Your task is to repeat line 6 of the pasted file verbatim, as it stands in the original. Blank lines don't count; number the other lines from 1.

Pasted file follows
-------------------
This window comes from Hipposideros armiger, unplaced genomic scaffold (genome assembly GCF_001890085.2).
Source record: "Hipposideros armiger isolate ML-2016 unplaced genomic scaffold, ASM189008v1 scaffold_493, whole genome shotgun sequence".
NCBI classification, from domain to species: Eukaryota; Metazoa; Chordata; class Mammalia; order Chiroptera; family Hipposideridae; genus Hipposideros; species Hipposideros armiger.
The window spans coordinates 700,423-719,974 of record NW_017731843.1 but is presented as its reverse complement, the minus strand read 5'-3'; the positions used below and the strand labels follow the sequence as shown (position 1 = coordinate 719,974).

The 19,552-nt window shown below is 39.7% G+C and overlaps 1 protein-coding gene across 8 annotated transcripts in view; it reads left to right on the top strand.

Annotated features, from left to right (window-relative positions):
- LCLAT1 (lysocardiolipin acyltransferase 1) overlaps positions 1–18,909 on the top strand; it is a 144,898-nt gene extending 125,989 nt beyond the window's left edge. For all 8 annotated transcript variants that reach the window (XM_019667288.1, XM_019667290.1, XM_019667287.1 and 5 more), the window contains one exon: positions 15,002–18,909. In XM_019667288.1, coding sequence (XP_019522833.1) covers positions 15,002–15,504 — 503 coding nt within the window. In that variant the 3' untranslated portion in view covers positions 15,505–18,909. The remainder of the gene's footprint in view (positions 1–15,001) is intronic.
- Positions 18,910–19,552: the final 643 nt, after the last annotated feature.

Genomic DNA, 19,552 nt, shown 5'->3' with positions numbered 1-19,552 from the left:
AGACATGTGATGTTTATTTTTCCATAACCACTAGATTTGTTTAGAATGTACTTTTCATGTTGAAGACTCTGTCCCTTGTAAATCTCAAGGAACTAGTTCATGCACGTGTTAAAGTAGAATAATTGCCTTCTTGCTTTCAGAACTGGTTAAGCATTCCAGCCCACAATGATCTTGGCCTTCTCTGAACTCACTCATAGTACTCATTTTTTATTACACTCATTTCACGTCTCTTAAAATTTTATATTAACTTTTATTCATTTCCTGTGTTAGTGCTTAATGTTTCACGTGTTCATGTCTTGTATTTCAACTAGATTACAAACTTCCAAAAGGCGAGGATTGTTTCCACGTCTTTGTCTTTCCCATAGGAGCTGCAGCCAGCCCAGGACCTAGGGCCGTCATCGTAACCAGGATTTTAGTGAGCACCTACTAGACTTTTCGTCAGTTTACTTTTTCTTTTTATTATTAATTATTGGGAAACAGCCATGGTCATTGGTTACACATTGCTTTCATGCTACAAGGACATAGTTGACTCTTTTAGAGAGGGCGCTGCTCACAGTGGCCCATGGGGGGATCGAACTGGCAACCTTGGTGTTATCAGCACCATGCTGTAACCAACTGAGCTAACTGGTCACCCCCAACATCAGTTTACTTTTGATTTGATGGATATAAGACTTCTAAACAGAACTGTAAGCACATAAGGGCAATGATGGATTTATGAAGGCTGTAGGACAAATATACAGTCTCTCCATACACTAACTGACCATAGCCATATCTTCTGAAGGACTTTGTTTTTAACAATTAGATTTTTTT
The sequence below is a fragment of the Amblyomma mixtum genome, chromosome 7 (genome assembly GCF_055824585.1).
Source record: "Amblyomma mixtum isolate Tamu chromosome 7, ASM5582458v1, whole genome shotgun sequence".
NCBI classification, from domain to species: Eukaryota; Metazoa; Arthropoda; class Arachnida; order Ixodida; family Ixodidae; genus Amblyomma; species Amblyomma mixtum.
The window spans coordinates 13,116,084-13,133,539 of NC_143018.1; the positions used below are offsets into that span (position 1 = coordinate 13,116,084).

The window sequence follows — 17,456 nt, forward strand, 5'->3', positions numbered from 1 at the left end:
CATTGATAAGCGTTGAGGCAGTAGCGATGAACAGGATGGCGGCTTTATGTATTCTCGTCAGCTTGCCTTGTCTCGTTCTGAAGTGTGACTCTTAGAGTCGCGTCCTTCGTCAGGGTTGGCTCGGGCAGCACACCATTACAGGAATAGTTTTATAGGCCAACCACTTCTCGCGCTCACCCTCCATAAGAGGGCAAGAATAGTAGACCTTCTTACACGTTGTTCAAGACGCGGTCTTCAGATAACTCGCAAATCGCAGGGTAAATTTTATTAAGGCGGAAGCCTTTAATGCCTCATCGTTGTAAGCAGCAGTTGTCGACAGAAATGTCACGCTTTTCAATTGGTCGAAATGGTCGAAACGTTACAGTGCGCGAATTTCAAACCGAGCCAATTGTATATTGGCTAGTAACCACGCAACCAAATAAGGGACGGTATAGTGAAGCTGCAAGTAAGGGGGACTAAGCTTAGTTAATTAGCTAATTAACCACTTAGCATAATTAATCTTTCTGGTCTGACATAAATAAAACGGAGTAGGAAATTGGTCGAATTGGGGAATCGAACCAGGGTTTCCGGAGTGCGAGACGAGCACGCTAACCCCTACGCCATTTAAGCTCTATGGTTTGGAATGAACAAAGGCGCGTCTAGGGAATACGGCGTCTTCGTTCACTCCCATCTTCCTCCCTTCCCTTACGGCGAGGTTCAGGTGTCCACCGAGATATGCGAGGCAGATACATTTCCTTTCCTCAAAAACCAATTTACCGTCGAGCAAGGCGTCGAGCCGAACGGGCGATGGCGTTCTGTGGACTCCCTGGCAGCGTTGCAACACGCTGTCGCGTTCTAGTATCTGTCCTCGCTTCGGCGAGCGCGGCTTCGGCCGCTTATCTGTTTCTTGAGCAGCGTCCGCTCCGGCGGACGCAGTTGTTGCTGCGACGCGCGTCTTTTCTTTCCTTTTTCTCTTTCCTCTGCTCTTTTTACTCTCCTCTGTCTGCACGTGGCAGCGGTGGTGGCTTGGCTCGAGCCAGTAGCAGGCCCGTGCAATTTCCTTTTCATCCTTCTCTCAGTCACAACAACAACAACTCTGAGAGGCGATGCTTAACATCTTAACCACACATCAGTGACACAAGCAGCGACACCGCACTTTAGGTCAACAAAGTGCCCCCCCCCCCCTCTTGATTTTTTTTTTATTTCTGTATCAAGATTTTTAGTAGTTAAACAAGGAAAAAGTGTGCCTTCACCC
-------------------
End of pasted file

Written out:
Annotated features, from left to right (window-relative positions):